Photo courtesy: EvaMarta Granqvist
A scene where two friends attempting to communicate-one from a camp and the other from behind the fence
It was a cool March night of 2018 in Sweden but the atmosphere in Farzad’s room (pseudonym) was pensive and cold. The clock was ticking 10 PM. Farzad was preoccupied with pensive thought. His thought was wrapped in a deep apprehension. After a few minutes, he found himself on the ground in front of his friend’s house, but he could not remember anything. All of a sudden he threw himself out of the window of his friend’s house.
An hour later, when Farzad regained consciousness, he saw his clothes soaked in blood and felt severe pain in his head: “It was unbearable.” Instead of the hospital, his friends and neighbours, however resolved to take him into the room and used water as the only available medicine to wake Farzad.
Young Farzad, like thousands of other children and adolescent asylum-seekers, receives a negative response from the immigration court three times. He also receives summoning letter which warns him to leave his house.
Soaked in his own blood, Farzad was struggling with excruciating pain. He could not go to a hospital. “I was in a place where I had nothing and no solution,” Farzad, who has been blacklisted by Sweden and denied all services such as bank cards, grants, housing, tuition, health insurance, and more, said.
According to Swedish children and immigrant rights activists, about 35,000 unaccompanied minors applied for asylum in Sweden in 2015, of which about 25,000 are from Afghanistan. Marit Törnqvist, author and teacher, told Kabul Now that Sweden was one of the countries that really ‘welcomed’ these children in 2015 and Swedish families opened their doors to them. When families found out that the unaccompanied minors escaped war, persecution and took a dangerous path to Europe to save their lives, they decided to take care of these children.
Child rights activists in Europe say most of these children, aged 15 and under, have escaped war-torn countries such as Afghanistan, Syria, Somalia, Eritrea, Iraq and Ethiopia to seek asylum in Sweden. Some of these children have been smuggled and travelled to Europe alone, and some of these homeless children have been separated from their families and companions during their travels to Europe.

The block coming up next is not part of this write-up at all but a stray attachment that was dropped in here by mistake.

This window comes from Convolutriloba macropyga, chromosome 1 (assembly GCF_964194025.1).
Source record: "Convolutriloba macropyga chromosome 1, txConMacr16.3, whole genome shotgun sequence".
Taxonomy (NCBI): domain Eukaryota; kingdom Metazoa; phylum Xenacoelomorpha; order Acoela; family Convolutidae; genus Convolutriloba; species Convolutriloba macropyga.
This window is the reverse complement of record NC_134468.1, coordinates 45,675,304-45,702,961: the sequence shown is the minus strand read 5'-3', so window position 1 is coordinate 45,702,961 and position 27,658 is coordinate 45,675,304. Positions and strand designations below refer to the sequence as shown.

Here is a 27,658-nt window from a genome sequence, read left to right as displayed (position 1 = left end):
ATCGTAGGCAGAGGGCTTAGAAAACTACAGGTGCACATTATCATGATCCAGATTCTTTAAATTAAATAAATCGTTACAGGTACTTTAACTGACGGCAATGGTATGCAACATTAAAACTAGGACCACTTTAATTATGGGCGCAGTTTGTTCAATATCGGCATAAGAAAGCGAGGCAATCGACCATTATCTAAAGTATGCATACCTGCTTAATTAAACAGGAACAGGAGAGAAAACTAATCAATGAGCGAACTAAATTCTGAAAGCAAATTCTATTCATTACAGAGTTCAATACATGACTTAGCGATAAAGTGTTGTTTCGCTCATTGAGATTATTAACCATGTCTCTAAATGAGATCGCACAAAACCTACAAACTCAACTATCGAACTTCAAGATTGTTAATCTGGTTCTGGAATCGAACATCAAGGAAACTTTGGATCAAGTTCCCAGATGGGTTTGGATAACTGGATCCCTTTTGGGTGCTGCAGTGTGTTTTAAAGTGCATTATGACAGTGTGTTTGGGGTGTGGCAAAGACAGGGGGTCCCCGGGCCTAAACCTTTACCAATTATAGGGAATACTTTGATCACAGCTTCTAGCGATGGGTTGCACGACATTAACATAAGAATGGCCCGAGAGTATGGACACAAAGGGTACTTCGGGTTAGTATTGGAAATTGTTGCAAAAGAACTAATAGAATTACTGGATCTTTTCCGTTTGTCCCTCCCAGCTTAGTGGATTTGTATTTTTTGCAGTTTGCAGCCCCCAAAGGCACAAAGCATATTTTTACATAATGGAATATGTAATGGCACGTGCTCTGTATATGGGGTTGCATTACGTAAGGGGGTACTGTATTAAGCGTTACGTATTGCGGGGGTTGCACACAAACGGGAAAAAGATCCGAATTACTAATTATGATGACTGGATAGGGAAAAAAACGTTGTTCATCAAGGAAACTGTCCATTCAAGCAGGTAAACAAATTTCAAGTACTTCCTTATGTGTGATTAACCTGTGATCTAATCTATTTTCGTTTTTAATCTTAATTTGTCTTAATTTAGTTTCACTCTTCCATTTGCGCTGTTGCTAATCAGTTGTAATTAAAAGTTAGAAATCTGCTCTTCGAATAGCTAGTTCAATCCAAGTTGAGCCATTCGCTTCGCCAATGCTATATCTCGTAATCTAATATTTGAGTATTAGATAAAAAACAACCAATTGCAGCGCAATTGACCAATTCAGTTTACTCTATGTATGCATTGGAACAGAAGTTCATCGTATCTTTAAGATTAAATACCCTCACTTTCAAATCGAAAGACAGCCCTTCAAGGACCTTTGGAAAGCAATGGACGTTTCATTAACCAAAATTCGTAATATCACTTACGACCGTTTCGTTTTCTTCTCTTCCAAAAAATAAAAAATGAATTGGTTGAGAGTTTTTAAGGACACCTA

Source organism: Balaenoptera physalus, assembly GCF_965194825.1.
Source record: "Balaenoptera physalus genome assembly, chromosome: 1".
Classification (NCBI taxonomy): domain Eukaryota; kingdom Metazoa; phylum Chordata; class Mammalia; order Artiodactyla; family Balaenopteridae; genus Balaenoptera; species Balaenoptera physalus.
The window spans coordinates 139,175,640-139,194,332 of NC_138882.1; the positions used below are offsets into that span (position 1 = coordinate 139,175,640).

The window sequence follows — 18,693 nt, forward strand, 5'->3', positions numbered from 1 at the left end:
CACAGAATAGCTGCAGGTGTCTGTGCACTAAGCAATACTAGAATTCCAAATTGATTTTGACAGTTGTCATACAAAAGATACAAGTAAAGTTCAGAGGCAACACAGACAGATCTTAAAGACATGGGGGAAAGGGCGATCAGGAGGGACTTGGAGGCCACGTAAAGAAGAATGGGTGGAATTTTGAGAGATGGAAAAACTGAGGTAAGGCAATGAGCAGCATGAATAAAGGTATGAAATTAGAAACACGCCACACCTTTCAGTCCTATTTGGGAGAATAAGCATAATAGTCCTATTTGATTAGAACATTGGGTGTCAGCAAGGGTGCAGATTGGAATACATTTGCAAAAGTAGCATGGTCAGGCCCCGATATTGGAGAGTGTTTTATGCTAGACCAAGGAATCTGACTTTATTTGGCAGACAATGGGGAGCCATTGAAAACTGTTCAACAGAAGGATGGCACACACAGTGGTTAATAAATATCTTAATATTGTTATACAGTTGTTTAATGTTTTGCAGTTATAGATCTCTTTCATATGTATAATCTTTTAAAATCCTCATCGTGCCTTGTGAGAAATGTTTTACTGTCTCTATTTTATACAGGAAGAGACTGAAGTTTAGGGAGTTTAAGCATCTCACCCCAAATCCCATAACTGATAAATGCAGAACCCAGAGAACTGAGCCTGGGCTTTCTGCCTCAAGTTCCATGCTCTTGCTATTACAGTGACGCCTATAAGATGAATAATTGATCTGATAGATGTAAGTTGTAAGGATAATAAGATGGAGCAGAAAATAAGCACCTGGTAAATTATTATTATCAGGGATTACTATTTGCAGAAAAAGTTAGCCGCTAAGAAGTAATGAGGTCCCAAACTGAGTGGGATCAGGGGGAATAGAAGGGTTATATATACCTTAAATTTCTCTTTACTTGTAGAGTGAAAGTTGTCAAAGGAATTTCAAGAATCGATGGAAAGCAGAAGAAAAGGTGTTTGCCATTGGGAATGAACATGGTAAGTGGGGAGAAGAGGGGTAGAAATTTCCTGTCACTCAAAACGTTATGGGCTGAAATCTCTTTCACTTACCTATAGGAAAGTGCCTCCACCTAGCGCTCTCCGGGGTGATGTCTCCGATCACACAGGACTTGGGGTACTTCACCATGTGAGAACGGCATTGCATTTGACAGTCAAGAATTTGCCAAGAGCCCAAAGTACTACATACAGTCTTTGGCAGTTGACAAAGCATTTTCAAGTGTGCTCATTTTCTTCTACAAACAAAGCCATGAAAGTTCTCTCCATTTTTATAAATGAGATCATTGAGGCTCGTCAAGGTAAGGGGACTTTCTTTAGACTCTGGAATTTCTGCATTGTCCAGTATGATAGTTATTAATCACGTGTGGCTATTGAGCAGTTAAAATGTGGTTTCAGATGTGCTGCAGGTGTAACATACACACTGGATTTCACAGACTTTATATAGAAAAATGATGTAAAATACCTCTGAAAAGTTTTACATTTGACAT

The year 2015 was a good year for unaccompanied children who applied for asylum in Sweden. Kind Swedish families opened their hearts and received them—giving them schooling, access to government and citizenship services. But this welcoming period did not last long. President Ghani’s attendance at the Brussels Conference on Afghanistan in 2016 marked a bad chapter for unaccompanied Afghan children in Sweden.
On the side-lines of the Brussels Conference on October 2, 2016, a bilateral agreement entitled Joint Way Forward (JWF) was inked between the Government of Afghanistan and the European Union. JWF facilitates deportation of Afghans who are denied asylums in European countries while preventing the illegal immigration of Afghans to Europe are at the centre of the treaty.
Under the agreement, the European Union will continue to provide financial assistance to Afghanistan in exchange for reception the deported Afghani refugees. The Afghan government has pledged to provide the deportees with a better life in Afghanistan, such as education, employment and security.
At the same time, Afghanistan has signed another bilateral agreement with the Swedish government on immigration issues. In this agreement, the Afghan side has pledged to return and provide a secure life for Afghan returnees.
The agreement between the Afghan government and the European Union provoked strong internal and external protests.
“These agreements are such that they use young refugees to receive money [development aid], which we do not think is the right way,” said Marit Törnqvist. “Our group wants only the voluntary deportation to continue, and aid to Afghanistan should not be linked to the deportation of refugees.”
As a result of this change in Sweden’s immigration law, some 3,000 children and adolescents fled from Sweden to Paris, hoping to seek asylum in France. This is quite disappointing for children who came to Sweden at around the age of 13 but became victim of deals signed between both governments. The young Farzad has decided to stay in Sweden and live in secret with the help of a Swedish family.
But Akbar has made another decision.
Akbar, 19, arrived in Sweden in 2015. He fled to Belgium due to fear of being deported after three negative immigration hearings. “The court told us that your president says Afghanistan is safe and you must return,” Akbar told Kabul Now.
Akbar says that if he did not escape, the Swedish government would have transferred him to a detention centre. According to Akbar, migrants who do not return voluntarily are held in this place until they are depressed and tired and ultimately sign a return request.